OLSON, CHRISTOPHER C., Texas A&M University, Department of Geology and Geophysics, College Station, TX
ABSTRACT: Styles and Significance of Structural Inversion Across the Nam Con Son Basin, Offshore of SE Vietnam
The Nam Con Son Basin is part of a Tertiary rift basin complex located offshore of SE Vietnam. Early to middle Miocene regional contraction was accommodated along the eastern margin of the western Nam Con Son sub-basin through reactivation of west-dipping, N-S striking, extensional and transtensional faults. Inversion in the Western Nam Con Son subbasin occurred at the same time as the most intense phase of basin inversion in the West Natuna Basin to the southwest. Inverted faults in both basins closely follow the strike of the western side of the Natuna Arch, suggesting that the Natuna Arch served as a rigid buttress that concentrated stress and deflected strain.
The eastern and western Nam Con Son sub-basins are, separated by a N-S trending fault-bounded basement high that, apparently controlled structural differences between the subbasins. Basin inversion in the western sub-basin was accommodated through reactivation of the main basin-bounding faults which resulted in gentle asymmetric folding of the lower to, middle Miocene post-rift section. Inversion in the eastern sub-basin, however, is limited to middle Miocene time, and is characterized by highly selective reactivation of synthetic and antithetic faults that amplified pre-existing rollover in the hangingwall. The Vietnam Shear Zone defines the eastern margin of the Nam Con Son Basin and represents a major transpressional high that accommodated most of the strike-slip displacement associated with opening of the South China Sea, during middle Miocene time. In contrast, very little strike-slip deformation occurred in the eastern sub-basin during the middle, Miocene, and accordingly, only minor inversion structures developed.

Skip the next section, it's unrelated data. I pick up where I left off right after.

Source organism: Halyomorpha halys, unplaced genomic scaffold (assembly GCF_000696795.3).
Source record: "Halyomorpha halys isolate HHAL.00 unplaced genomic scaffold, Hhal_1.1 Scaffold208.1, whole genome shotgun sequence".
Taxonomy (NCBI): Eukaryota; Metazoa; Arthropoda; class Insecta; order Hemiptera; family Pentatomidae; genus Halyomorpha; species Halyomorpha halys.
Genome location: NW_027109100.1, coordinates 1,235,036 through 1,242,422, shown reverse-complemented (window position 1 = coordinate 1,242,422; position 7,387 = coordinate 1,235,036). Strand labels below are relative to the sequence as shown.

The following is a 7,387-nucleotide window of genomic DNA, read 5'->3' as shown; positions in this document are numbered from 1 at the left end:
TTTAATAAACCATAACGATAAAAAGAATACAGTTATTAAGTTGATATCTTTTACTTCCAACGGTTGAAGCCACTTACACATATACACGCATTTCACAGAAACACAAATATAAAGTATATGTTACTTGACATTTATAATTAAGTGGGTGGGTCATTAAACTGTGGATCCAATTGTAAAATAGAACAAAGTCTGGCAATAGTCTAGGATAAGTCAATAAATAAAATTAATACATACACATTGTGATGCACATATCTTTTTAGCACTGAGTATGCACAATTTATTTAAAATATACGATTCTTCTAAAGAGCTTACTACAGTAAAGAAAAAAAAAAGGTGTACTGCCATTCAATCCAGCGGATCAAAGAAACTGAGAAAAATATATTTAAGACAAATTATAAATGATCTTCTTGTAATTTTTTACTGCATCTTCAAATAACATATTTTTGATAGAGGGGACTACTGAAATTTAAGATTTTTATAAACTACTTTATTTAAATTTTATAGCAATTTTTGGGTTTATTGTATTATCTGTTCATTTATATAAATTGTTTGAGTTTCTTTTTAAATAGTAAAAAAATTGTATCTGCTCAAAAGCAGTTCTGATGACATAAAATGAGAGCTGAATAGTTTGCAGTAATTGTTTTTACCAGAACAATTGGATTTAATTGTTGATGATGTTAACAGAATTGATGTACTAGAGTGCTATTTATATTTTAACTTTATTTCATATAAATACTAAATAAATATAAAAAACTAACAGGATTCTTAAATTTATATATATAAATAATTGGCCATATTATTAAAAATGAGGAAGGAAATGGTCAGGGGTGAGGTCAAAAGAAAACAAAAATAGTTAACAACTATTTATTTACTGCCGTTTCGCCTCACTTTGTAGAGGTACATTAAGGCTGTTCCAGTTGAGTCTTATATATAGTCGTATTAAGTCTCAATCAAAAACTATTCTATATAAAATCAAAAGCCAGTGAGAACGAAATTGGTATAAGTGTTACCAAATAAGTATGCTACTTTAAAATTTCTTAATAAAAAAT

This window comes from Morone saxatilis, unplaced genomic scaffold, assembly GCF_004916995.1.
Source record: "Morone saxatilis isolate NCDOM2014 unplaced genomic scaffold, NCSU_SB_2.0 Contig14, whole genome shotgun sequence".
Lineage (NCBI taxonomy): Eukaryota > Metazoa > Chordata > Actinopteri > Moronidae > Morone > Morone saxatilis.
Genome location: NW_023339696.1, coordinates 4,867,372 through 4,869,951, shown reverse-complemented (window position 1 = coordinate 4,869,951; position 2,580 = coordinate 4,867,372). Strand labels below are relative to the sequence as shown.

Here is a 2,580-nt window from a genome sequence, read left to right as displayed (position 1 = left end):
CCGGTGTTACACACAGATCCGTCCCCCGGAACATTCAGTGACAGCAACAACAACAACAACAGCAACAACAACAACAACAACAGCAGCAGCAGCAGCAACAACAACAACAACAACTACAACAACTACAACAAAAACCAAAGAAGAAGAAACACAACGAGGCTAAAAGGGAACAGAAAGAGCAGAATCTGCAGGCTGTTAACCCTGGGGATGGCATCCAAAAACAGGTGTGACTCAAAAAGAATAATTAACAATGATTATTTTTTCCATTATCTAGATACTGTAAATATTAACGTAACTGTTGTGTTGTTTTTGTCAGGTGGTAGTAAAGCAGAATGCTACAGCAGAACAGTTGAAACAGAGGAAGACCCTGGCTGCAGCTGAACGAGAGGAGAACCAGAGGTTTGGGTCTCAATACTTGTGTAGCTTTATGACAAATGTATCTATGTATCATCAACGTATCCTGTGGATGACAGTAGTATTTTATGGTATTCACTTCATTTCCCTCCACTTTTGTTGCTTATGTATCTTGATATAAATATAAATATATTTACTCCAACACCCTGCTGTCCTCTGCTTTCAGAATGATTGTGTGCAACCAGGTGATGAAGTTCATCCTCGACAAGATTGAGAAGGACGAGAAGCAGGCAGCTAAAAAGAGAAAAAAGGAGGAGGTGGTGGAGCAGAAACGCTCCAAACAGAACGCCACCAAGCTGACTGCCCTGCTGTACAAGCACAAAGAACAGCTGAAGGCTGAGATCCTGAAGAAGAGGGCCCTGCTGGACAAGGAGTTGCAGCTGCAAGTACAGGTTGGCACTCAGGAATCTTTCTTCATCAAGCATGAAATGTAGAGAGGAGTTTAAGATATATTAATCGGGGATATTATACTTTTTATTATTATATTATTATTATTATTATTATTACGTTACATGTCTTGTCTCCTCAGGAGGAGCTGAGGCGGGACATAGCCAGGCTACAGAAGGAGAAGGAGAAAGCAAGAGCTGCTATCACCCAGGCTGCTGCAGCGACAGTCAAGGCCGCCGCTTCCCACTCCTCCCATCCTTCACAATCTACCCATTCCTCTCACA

AAPG Search and Discovery Article #90909©2000 AAPG Foundation Grants-in-Aid